Originally settled by the Calusa Indians 12,000 years ago, Venice, like many Florida towns, didn't start attracting settlers until the 1800's. Originally called Horse and Chaise after an unusual tree used as a landmark by fishermen, the city acquired its name in 1888 from Frank Higel the "Father of Venice" who saw in the canals a similarity to the Italian original, where he grew up. In 1916, Dr Fred Albee, a New York physician and major landowner, commisioned John Nolen, a well-known Boston city planner to create a beautiful city. In the 1920s beautiful Italianate homes and offices were built. Even in 1950 there were only 863 people living there! But by 1957 there were 10,000 and now there are approaching 100,000 in the greater Venice area.

The city reflects its careful planning with beautiful landscaping using palms, silver trumpet and oak trees. Venice is one of the few cities on Florida's west coast that is not cut off from the gulf by a barrier island. Fourteen miles of white sandy beachfront provide plenty of room to stretch out, or take advantage of watersports and boating. There is abundant wildlife, from loggerhead sea turtles to manatees and alligators, and beautiful wading birds like the egret and blue heron.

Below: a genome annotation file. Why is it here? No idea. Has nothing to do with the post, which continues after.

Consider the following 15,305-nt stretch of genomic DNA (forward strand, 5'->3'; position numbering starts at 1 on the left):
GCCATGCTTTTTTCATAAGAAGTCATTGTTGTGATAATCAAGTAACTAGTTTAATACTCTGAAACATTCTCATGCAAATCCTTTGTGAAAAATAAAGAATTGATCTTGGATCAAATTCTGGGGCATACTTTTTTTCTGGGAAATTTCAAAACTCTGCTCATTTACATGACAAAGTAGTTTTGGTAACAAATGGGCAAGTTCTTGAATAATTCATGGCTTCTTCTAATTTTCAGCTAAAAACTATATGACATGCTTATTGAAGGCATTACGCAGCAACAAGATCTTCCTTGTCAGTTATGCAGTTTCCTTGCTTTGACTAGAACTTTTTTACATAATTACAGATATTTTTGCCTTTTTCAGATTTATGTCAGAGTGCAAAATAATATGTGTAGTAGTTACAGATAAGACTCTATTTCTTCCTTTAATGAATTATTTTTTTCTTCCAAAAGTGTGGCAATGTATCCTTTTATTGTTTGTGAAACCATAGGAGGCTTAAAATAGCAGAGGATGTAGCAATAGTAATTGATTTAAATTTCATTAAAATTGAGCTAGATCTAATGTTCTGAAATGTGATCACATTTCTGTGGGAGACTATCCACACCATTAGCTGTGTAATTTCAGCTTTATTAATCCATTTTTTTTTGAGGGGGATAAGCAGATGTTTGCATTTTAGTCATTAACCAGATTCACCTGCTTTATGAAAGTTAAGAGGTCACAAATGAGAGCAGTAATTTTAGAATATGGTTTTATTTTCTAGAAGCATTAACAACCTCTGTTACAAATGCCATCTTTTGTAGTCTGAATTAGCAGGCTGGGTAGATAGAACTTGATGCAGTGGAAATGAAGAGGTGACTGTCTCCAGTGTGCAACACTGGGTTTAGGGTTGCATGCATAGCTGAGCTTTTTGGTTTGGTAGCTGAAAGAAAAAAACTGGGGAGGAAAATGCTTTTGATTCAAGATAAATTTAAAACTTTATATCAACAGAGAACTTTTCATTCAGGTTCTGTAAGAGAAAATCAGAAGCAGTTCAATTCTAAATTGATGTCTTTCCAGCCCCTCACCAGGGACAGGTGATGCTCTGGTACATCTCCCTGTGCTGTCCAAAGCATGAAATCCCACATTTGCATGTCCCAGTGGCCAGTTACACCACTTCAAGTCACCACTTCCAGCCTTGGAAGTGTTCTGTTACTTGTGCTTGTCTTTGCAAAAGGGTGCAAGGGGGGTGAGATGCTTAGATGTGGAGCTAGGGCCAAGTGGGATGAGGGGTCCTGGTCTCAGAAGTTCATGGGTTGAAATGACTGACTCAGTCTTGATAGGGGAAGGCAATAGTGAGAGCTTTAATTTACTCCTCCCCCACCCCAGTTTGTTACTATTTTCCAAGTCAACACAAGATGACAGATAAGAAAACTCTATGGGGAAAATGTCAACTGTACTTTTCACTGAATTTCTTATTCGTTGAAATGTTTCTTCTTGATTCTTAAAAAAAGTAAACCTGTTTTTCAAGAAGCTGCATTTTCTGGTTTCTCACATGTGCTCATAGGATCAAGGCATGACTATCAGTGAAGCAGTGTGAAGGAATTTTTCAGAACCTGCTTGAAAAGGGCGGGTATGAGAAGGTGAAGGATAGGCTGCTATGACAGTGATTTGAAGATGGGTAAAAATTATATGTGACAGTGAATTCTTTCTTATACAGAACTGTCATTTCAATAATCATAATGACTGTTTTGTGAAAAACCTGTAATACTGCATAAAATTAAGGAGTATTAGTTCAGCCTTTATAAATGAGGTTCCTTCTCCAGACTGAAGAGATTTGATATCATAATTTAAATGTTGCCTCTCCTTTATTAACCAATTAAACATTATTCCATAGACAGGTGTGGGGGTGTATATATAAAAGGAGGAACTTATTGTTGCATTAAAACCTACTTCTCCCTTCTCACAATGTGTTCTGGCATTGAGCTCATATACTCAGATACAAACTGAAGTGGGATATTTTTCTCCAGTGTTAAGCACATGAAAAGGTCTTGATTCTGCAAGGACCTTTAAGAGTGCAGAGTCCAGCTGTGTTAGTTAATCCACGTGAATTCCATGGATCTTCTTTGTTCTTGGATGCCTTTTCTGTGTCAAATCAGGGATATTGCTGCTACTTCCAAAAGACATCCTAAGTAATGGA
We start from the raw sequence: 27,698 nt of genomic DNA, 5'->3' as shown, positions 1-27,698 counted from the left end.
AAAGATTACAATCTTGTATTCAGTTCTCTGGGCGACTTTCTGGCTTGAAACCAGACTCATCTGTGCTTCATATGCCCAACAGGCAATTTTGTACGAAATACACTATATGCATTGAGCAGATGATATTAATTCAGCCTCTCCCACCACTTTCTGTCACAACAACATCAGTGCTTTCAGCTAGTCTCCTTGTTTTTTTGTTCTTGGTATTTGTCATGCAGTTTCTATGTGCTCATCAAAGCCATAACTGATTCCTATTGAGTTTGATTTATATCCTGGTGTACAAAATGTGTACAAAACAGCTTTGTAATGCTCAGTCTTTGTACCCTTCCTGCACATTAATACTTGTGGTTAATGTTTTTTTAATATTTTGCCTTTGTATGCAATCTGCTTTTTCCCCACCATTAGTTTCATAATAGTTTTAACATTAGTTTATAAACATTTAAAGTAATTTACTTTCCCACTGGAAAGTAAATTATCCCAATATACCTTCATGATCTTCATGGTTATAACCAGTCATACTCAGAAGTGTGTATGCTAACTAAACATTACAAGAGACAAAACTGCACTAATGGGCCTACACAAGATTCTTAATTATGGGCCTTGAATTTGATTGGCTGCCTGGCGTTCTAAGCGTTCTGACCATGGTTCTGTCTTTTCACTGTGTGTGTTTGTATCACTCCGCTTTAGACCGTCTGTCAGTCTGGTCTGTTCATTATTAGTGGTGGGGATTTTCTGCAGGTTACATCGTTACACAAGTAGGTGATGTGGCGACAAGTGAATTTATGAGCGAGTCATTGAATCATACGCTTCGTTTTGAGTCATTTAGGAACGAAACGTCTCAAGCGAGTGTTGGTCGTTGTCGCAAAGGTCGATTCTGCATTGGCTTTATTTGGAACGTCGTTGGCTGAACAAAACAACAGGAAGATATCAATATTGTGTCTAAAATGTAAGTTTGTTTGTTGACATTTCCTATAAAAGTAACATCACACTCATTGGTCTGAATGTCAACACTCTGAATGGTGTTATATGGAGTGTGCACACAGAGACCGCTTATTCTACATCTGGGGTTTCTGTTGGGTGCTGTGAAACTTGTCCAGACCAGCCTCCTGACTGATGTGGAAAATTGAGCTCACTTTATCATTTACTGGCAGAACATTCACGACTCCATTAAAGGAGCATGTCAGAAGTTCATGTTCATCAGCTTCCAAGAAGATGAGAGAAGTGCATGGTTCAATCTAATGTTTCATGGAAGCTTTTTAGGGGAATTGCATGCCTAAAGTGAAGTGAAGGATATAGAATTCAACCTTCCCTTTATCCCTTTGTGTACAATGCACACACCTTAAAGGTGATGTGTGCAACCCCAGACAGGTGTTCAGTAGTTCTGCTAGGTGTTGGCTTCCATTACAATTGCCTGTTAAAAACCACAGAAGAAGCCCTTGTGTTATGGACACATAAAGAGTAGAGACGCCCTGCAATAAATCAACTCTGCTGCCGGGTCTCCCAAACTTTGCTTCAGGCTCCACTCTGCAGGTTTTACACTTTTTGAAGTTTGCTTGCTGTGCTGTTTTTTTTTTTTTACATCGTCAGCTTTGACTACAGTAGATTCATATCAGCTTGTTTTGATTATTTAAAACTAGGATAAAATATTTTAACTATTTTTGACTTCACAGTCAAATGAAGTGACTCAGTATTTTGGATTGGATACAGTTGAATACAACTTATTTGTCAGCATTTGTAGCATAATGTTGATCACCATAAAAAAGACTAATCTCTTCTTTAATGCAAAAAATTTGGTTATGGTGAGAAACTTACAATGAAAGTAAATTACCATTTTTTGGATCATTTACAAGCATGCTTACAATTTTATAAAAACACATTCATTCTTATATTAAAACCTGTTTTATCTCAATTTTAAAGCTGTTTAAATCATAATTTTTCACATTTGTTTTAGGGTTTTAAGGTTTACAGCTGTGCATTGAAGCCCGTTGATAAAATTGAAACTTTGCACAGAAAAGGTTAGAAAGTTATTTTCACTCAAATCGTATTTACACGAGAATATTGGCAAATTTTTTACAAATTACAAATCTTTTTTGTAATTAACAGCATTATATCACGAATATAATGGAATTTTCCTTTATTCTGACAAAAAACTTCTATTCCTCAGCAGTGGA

There are more than a dozen golf courses in the area, and municipal tennis courts lighted for night play. This scenic stretch of coastline is only twelve miles south from Sarasota. Shark's tooth hunting is a popular pastime at low tide, when teeth from ancient sharks, some millions of years old, can be dug up with special screened scoops. Diving and fishing opportunities are plentiful. Nearby are the attractions of the Ringling Museum in Sarasota, and world-famous Busch Gardens in Tampa.